When classes end for the summer, his work is only beginning

NOTE: This story has been typed in from a clipping saved from the Pocono Record, as it is not available online.

“About People” feature: George Litz

By Geoff Dougherty | Pocono Record Writer

When Pleasant Valley School District teacher George Litz’s classes end for the summer, his work is only beginning.

Litz owns and operates the Casino Theatre in Mount Pocono with his wife, Sheila. The theater’s busiest times are during the summer, and Litz is kept running with booking films, maintaining the grounds and running the projector.

The Litzes bought the theater, which also houses an old-fashioned ice cream parole and a 19-hole miniature golf course, in 1975 with two other couples.

“It was a very old, grand building with a lot of character to it. It also looked like a lot of work,” Litz said.

Running the theater was hard work, but rebuilding after a fire in 1976 was even tougher. “There was nothing left. We had to bulldoze it all down and start from scratch,” Litz said.

The new theater became one of the bigger entertainment draws in the mountain area when completed.

The ice cream parlor serves 64 flavors in old-fashioned glasses. The prices are also a reminder of the past. “You can still get an ice cream cone here for $1.25,” Litz said.

The Litzes have tried to keep the same flavor for the rest of the theater. “People can feed their kids here, have ice cream, and don’t feel like they’ve left their paycheck,” Litz said.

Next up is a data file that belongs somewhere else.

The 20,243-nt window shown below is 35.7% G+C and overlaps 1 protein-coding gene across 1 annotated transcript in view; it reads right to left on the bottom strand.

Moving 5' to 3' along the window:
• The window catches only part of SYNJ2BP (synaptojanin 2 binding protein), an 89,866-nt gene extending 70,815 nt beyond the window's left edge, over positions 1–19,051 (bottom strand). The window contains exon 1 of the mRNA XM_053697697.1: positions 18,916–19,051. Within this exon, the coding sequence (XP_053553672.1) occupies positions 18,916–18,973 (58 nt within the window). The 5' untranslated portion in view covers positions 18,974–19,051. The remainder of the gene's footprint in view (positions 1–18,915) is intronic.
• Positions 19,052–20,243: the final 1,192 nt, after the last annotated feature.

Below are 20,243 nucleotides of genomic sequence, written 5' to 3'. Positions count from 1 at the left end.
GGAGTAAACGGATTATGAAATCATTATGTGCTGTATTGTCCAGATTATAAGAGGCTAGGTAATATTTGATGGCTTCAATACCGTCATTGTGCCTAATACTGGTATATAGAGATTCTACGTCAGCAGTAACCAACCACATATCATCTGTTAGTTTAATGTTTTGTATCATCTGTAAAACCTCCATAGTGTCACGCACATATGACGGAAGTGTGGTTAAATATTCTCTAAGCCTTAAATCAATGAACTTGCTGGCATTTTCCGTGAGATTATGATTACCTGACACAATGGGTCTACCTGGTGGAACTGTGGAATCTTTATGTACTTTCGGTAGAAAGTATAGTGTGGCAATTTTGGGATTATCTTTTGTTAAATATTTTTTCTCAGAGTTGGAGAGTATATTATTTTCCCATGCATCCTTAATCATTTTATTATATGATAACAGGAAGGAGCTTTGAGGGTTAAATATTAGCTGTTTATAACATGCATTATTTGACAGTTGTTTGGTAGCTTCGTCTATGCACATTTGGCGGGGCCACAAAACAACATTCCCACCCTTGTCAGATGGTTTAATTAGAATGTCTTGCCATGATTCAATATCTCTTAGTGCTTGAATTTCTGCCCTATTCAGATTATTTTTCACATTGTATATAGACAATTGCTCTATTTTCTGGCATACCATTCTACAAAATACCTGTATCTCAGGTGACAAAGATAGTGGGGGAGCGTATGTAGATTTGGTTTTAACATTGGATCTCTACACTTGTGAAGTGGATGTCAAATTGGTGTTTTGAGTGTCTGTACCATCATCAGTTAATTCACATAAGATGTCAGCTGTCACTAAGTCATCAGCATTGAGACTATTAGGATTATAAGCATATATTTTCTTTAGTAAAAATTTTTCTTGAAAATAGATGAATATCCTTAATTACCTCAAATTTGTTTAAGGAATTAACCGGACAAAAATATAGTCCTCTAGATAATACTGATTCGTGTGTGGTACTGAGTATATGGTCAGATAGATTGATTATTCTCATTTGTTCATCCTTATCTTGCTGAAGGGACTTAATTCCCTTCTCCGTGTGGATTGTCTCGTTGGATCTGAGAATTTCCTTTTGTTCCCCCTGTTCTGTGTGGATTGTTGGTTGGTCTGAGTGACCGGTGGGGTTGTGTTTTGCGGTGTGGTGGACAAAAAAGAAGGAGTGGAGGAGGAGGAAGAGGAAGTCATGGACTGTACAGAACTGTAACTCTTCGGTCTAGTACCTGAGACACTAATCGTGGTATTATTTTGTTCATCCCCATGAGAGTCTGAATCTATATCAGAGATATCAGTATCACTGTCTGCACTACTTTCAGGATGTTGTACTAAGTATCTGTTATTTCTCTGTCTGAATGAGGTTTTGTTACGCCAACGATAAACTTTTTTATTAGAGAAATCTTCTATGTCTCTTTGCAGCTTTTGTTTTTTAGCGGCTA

The Litzes added the miniature golf course because they had enough land and realized it would help bring in families. “We were trying to make this an entertainment center. We said, ‘what do people like to do?’ “

The answer came from the Litz children.

“They always wanted to play miniature golf on vacation,” Sheila Litz said.

George Litz has learned to rely heavily on his wife to run the theater during the school year. “Sometimes I should be here and I can’t be here,” during classes, Litz said.

Sheila Litz handles the ice cream parlor while George maintains the golf course, runs the projection and makes repairs. “He’s the heavy around here,” Mrs. Litz jokes.

In addition to being the heavy, Litz deals with booking agents and film companies, which is his favorite part of the job. “Booking the films is a game. You either pick winners or losers, and I’m constantly trying to pick winners,” he said.

Among the theater’s biggest hits were “E.T.” and the “Rocky” series. “The first ‘Rocky,’ that was the biggest-grossing film we had here,” Litz said.

Other films haven’t been so successful. There was a movie called “Nashville” which didn’t make the grade with Mrs. Litz. “I fell asleep,” she recalled.

And another flop called “The Hindenburg.” “That one blew up on our screen,” Mr. Litz deadpanned.

Aside from those moments, the theater seems the perfect second job for Litz.

“We’ve made a lot of good friends over the years. My school schedule fits in well with my schedule here. The bulk of our business is in June, July and August, and that’s when I’m off. If every teacher wanted to get involved with a business outside school, this is the thing to do,” Litz said.